One song certainly bore the psychic imprint of this huge tragedy. On the day that the planes crashed into the twin towers of the World Trade Center, Wilson was working on music in his home studio in the UK. When he surfaced for air and heard the news, he abandoned the track he had been working on. But the emotions that coursed through him manifested in another piece of music he began writing weeks later: the album’s eventual closing track, the spectral piano ballad Collapse The Light Into Earth.
“It’s a song about a break-up, but it’s definitely informed by what happened,” says Wilson. “I didn’t want to write about 9/11. It would have felt like jumping on the grief bandwagon. But at the same time I felt the sense of sorrow and of shock that everyone else felt. I found myself sitting at the piano, writing this song that became Collapse The Light Into Earth. It was actually influenced by Jacques Brel’s If You Go Away, but the sense of sorrow is what everyone felt in the days after 9/11.”
In New York, the band were sheltered from the psychic turmoil of the city by the $2,000-a-day [£1,600] sanctuary that was Avatar Studios. Formerly known as Power Station – it recently reverted back to this name – this venerated space had played host to the likes of David Bowie and Madonna. If nothing else, it brought home that fact that Lava were serious about their investment.
“We worked through it really quickly,” says Harrison. “They booked 14 days for me to do the drums. I did it in five. It was efficient.”
Efficient but expensive. The overall cost of making the album ran into six figures: a fortune now, but smallish change in an era where the music industry had yet to be kneecapped by illegal downloading. By the end of the campaign, Lava had lavished around $400,000 [£324,000] on Porcupine Tree. “If you include tour support, then yes,” concedes Wilson.
That spend wasn’t apparent when Porcupine Tree turned up at The Middle East club to kick off the In Absentia campaign. The album was two months away from being released, but, still, only 30 people? Gavin Harrison, for one, was wondering what he’d let himself in for.
“I’d just been with Claudio Baglioni, who is Italy’s [answer to] Elton John,” says the drummer. “We were filling the Olympic Stadium, [almost] 80,000 people – I’ve got my own limo, my own five-star hotel room and business class flights. I’d gone from that to a clapped-out tour bus and very few people in tiny rooms.”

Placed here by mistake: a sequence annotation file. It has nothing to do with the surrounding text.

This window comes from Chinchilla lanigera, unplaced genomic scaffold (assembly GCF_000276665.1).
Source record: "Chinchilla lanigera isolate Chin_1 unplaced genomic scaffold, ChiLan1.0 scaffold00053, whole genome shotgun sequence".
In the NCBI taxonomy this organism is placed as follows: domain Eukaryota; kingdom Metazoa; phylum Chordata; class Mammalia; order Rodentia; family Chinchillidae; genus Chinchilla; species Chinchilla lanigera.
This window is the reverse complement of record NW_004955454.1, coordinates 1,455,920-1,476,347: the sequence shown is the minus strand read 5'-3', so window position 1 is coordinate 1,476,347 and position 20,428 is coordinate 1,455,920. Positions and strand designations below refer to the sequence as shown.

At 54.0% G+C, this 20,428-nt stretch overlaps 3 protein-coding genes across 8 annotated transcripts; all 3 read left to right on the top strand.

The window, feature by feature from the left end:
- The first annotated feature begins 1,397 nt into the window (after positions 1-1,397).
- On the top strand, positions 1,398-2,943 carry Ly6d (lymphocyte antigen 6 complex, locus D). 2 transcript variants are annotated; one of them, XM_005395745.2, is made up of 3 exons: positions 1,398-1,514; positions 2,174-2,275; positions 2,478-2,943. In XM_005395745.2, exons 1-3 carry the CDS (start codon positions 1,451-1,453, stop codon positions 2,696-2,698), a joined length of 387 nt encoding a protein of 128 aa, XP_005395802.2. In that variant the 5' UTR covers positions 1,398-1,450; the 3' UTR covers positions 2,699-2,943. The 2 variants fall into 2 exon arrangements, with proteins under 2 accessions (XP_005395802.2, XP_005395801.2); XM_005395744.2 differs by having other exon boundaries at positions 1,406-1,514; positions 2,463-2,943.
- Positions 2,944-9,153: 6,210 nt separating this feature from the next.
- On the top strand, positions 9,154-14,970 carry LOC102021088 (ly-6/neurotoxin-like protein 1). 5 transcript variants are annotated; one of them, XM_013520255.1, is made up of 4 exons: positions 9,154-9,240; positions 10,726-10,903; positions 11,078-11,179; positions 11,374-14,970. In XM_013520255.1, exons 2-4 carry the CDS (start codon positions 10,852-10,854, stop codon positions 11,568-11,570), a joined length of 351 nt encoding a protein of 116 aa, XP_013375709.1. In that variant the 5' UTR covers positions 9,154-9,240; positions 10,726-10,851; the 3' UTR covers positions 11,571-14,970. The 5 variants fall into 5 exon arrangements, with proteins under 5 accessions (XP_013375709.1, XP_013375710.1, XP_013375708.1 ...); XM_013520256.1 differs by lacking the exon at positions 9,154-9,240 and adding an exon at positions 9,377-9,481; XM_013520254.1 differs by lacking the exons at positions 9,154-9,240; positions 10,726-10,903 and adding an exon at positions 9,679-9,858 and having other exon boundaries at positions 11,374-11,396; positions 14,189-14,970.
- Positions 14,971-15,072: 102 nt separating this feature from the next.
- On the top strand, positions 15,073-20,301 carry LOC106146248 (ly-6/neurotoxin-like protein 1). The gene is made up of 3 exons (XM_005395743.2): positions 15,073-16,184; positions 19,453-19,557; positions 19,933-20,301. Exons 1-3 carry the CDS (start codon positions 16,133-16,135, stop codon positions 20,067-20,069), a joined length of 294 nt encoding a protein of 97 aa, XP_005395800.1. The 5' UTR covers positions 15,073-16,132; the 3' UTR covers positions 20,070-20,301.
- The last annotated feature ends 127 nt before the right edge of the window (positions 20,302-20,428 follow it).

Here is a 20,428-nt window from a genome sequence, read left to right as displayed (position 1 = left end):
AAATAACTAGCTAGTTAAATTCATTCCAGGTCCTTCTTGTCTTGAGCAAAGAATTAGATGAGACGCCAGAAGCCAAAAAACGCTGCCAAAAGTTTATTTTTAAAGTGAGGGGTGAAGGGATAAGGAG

Wilson insists that the opening show wasn’t indicative of that US leg of the tour. “I don’t want to give the impression that every night was like that,” he says. “We’d go out and sell out the House Of Blues in LA and the Nokia Theatre in New York. If it had all been bad, it would have been extremely soul destroying and the band would have probably broken up. But we saw enough to make us optimistic for the future.”
“It was miserable,” counters Harrison. “Extremely miserable.”
Slumming it around New England wasn’t the worst of Porcupine Tree’s experiences. That honour went to their stint with Yes on the prog giants’ tour in support of 2001’s Magnification. Despite his distaste at being pigeonholed, Wilson figured there was a generational overlap between the two bands, audience-wise.
It was a rare moment of naiveté on his part. Porcupine Tree were initially allocated a 45-minute slot, kicking off at 7.30pm. As the tour progressed their stage time got shorter and earlier, until they found themselves onstage, literally waiting for the arena doors to open so they could start playing.
“I remember looking at Steve and going, ‘So when do we start? Do we need some people in here?’”
Wilson sighs at the memory. “I could not wait to get off that tour,” he says.
In Absentia was released on September 24, 2002. Its cover featured a striking, eyeless self-portrait taken by Danish artist and designer Lasse Hoile. It perfectly reflected the album’s themes of absence and madness, though it was utterly out of keeping with prevailing trends.
Sales started slowly and pretty much continued that way, at least in terms of a band signed to a major label. According to Wikipedia, the album stormed the German charts at No.58. In France it reached No.143. There’s no record of it registering in the UK or US at all.
Lava shoulders some of the blame in Wilson’s eyes. He points to the fact that the label sent out three different songs as singles at the same time to appease different radio formats, dispersing focus. But he also concedes that Porcupine Tree were fundamentally a hard sell.